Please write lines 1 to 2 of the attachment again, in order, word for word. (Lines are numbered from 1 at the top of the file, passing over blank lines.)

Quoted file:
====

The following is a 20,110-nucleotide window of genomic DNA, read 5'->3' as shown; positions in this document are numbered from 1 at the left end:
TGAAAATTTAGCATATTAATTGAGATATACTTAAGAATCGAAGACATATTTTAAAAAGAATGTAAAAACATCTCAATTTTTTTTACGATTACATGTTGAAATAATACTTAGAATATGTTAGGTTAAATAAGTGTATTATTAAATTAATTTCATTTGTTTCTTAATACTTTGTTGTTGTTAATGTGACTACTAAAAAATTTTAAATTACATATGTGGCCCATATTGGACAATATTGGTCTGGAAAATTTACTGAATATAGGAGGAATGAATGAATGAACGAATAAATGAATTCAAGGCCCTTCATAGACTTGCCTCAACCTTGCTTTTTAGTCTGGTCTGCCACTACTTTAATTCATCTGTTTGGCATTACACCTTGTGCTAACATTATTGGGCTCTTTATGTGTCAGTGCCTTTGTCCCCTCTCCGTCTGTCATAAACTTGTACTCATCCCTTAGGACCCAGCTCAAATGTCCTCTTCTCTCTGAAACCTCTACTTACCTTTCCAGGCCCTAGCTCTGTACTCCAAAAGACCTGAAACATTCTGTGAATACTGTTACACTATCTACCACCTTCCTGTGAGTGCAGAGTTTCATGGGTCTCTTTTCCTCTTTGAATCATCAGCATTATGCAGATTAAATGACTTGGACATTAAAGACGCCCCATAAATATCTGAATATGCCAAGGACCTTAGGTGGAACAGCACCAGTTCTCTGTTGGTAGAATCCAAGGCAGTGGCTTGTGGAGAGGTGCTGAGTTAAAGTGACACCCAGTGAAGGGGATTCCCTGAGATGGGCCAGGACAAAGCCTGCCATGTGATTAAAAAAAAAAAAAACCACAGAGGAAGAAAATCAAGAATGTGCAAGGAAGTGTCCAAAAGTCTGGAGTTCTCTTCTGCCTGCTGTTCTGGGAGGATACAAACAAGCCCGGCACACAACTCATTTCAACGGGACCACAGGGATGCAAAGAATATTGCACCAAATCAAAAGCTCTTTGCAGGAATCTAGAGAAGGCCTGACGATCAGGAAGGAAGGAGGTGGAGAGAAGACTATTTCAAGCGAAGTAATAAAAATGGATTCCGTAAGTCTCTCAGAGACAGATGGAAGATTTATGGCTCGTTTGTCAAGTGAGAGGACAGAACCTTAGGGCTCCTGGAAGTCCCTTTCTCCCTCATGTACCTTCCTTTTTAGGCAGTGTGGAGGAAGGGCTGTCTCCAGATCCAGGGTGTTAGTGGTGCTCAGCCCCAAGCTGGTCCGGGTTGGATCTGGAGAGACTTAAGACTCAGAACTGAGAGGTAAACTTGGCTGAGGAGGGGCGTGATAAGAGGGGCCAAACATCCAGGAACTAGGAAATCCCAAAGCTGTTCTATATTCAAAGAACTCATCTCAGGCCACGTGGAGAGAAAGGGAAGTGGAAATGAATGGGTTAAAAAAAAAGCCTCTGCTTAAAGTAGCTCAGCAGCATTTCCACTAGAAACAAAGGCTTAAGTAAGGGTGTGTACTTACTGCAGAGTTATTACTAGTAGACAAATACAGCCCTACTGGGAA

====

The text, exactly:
The following is a 20,110-nucleotide window of genomic DNA, read 5'->3' as shown; positions in this document are numbered from 1 at the left end:
TGAAAATTTAGCATATTAATTGAGATATACTTAAGAATCGAAGACATATTTTAAAAAGAATGTAAAAACATCTCAATTTTTTTTACGATTACATGTTGAAATAATACTTAGAATATGTTAGGTTAAATAAGTGTATTATTAAATTAATTTCATTTGTTTCTTAATACTTTGTTGTTGTTAATGTGACTACTAAAAAATTTTAAATTACATATGTGGCCCATATTGGACAATATTGGTCTGGAAAATTTACTGAATATAGGAGGAATGAATGAATGAACGAATAAATGAATTCAAGGCCCTTCATAGACTTGCCTCAACCTTGCTTTTTAGTCTGGTCTGCCACTACTTTAATTCATCTGTTTGGCATTACACCTTGTGCTAACATTATTGGGCTCTTTATGTGTCAGTGCCTTTGTCCCCTCTCCGTCTGTCATAAACTTGTACTCATCCCTTAGGACCCAGCTCAAATGTCCTCTTCTCTCTGAAACCTCTACTTACCTTTCCAGGCCCTAGCTCTGTACTCCAAAAGACCTGAAACATTCTGTGAATACTGTTACACTATCTACCACCTTCCTGTGAGTGCAGAGTTTCATGGGTCTCTTTTCCTCTTTGAATCATCAGCATTATGCAGATTAAATGACTTGGACATTAAAGACGCCCCATAAATATCTGAATATGCCAAGGACCTTAGGTGGAACAGCACCAGTTCTCTGTTGGTAGAATCCAAGGCAGTGGCTTGTGGAGAGGTGCTGAGTTAAAGTGACACCCAGTGAAGGGGATTCCCTGAGATGGGCCAGGACAAAGCCTGCCATGTGATTAAAAAAAAAAAAAACCACAGAGGAAGAAAATCAAGAATGTGCAAGGAAGTGTCCAAAAGTCTGGAGTTCTCTTCTGCCTGCTGTTCTGGGAGGATACAAACAAGCCCGGCACACAACTCATTTCAACGGGACCACAGGGATGCAAAGAATATTGCACCAAATCAAAAGCTCTTTGCAGGAATCTAGAGAAGGCCTGACGATCAGGAAGGAAGGAGGTGGAGAGAAGACTATTTCAAGCGAAGTAATAAAAATGGATTCCGTAAGTCTCTCAGAGACAGATGGAAGATTTATGGCTCGTTTGTCAAGTGAGAGGACAGAACCTTAGGGCTCCTGGAAGTCCCTTTCTCCCTCATGTACCTTCCTTTTTAGGCAGTGTGGAGGAAGGGCTGTCTCCAGATCCAGGGTGTTAGTGGTGCTCAGCCCCAAGCTGGTCCGGGTTGGATCTGGAGAGACTTAAGACTCAGAACTGAGAGGTAAACTTGGCTGAGGAGGGGCGTGATAAGAGGGGCCAAACATCCAGGAACTAGGAAATCCCAAAGCTGTTCTATATTCAAAGAACTCATCTCAGGCCACGTGGAGAGAAAGGGAAGTGGAAATGAATGGGTTAAAAAAAAAGCCTCTGCTTAAAGTAGCTCAGCAGCATTTCCACTAGAAACAAAGGCTTAAGTAAGGGTGTGTACTTACTGCAGAGTTATTACTAGTAGACAAATACAGCCCTACTGGGAA